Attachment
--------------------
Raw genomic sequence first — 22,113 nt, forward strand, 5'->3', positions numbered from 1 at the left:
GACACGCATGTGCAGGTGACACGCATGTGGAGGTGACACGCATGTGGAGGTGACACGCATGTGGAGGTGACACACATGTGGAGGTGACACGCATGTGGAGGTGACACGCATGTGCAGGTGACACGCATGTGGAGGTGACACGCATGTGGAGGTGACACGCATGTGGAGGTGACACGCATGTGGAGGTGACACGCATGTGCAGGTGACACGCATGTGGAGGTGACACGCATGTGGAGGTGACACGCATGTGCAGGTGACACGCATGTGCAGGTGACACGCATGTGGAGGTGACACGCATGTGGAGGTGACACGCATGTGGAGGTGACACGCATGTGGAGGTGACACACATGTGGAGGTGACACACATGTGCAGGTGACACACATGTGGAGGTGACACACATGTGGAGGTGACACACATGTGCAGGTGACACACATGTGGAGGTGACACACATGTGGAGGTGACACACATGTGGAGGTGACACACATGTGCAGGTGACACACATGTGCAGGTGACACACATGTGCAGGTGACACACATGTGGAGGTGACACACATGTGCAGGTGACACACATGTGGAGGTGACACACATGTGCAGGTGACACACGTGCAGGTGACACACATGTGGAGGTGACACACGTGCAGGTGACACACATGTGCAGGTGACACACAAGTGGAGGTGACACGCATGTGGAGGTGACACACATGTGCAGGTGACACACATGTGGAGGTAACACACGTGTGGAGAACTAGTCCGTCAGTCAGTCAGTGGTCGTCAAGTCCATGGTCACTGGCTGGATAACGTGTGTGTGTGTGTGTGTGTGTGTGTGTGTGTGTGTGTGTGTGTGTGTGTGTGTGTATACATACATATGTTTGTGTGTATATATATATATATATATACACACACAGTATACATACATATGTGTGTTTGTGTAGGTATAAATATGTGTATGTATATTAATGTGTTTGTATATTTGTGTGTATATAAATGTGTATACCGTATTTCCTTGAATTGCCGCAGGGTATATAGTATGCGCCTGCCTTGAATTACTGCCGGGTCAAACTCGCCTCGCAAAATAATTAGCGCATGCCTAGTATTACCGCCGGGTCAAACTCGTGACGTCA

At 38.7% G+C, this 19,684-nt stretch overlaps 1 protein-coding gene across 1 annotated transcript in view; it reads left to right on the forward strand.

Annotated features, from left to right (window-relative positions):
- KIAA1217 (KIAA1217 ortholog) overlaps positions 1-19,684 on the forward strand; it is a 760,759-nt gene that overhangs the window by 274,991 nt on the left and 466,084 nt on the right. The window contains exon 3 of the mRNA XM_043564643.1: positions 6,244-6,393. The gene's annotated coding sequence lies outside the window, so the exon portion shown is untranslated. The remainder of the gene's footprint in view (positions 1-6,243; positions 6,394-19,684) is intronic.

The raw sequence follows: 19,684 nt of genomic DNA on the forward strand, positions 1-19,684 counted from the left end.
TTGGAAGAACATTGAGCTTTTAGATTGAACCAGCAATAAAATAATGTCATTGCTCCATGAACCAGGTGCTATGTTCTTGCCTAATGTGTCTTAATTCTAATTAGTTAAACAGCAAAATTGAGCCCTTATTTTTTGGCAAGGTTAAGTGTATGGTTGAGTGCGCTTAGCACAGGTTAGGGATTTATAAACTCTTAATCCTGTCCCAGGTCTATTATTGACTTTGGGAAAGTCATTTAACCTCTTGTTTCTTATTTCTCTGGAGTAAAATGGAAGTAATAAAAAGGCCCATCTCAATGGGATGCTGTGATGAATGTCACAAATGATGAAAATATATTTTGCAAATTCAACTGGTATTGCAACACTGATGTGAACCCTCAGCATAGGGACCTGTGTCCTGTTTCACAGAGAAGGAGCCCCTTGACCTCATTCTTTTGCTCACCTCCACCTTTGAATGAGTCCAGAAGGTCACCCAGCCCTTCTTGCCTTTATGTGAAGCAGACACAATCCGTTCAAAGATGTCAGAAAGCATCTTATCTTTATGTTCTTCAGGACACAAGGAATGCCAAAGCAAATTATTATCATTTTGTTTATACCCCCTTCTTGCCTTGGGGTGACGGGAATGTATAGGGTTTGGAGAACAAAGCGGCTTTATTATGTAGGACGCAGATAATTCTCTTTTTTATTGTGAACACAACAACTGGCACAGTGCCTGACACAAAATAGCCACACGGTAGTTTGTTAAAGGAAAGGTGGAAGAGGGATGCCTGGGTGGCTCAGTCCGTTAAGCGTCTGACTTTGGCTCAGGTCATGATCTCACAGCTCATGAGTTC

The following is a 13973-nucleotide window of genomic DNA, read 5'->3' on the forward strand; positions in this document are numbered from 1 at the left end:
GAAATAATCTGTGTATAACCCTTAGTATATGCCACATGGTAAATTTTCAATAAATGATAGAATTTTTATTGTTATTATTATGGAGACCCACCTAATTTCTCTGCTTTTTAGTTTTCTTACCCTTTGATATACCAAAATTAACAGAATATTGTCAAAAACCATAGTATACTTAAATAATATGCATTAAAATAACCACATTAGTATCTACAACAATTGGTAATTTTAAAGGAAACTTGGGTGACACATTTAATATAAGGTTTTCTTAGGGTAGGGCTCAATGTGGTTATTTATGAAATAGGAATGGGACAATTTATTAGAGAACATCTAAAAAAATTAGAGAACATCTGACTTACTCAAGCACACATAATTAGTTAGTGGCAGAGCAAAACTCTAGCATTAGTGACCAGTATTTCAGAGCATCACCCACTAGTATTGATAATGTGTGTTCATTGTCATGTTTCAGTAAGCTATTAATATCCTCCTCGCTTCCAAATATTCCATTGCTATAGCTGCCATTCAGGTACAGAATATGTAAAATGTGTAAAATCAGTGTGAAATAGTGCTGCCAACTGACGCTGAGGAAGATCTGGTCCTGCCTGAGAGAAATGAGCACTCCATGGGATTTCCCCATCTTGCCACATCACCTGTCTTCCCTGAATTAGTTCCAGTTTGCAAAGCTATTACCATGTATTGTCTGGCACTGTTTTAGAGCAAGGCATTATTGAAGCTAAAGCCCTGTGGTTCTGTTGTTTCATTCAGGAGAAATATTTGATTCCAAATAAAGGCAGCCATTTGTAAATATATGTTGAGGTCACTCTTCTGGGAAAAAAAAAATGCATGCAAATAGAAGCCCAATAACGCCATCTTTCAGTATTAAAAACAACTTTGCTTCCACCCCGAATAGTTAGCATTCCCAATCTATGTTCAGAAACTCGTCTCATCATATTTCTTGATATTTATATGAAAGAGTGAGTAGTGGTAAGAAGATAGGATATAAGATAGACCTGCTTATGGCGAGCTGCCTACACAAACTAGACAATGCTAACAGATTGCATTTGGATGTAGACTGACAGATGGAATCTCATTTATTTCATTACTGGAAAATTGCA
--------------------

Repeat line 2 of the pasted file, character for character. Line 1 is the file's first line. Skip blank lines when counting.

GACACGCATGTGCAGGTGACACGCATGTGGAGGTGACACGCATGTGGAGGTGACACGCATGTGGAGGTGACACACATGTGGAGGTGACACGCATGTGGAGGTGACACGCATGTGCAGGTGACACGCATGTGGAGGTGACACGCATGTGGAGGTGACACGCATGTGGAGGTGACACGCATGTGGAGGTGACACGCATGTGCAGGTGACACGCATGTGGAGGTGACACGCATGTGGAGGTGACACGCATGTGCAGGTGACACGCATGTGCAGGTGACACGCATGTGGAGGTGACACGCATGTGGAGGTGACACGCATGTGGAGGTGACACGCATGTGGAGGTGACACACATGTGGAGGTGACACACATGTGCAGGTGACACACATGTGGAGGTGACACACATGTGGAGGTGACACACATGTGCAGGTGACACACATGTGGAGGTGACACACATGTGGAGGTGACACACATGTGGAGGTGACACACATGTGCAGGTGACACACATGTGCAGGTGACACACATGTGCAGGTGACACACATGTGGAGGTGACACACATGTGCAGGTGACACACATGTGGAGGTGACACACATGTGCAGGTGACACACGTGCAGGTGACACACATGTGGAGGTGACACACGTGCAGGTGACACACATGTGCAGGTGACACACAAGTGGAGGTGACACGCATGTGGAGGTGACACACATGTGCAGGTGACACACATGTGGAGGTAACACACGTGTGGAGAACTAGTCCGTCAGTCAGTCAGTGGTCGTCAAGTCCATGGTCACTGGCTGGATAACGTGTGTGTGTGTGTGTGTGTGTGTGTGTGTGTGTGTGTGTGTGTGTGTGTGTGTGTATACATACATATGTTTGTGTGTATATATATATATATATATACACACACAGTATACATACATATGTGTGTTTGTGTAGGTATAAATATGTGTATGTATATTAATGTGTTTGTATATTTGTGTGTATATAAATGTGTATACCGTATTTCCTTGAATTGCCGCAGGGTATATAGTATGCGCCTGCCTTGAATTACTGCCGGGTCAAACTCGCCTCGCAAAATAATTAGCGCATGCCTAGTATTACCGCCGGGTCAAACTCGTGACGTCA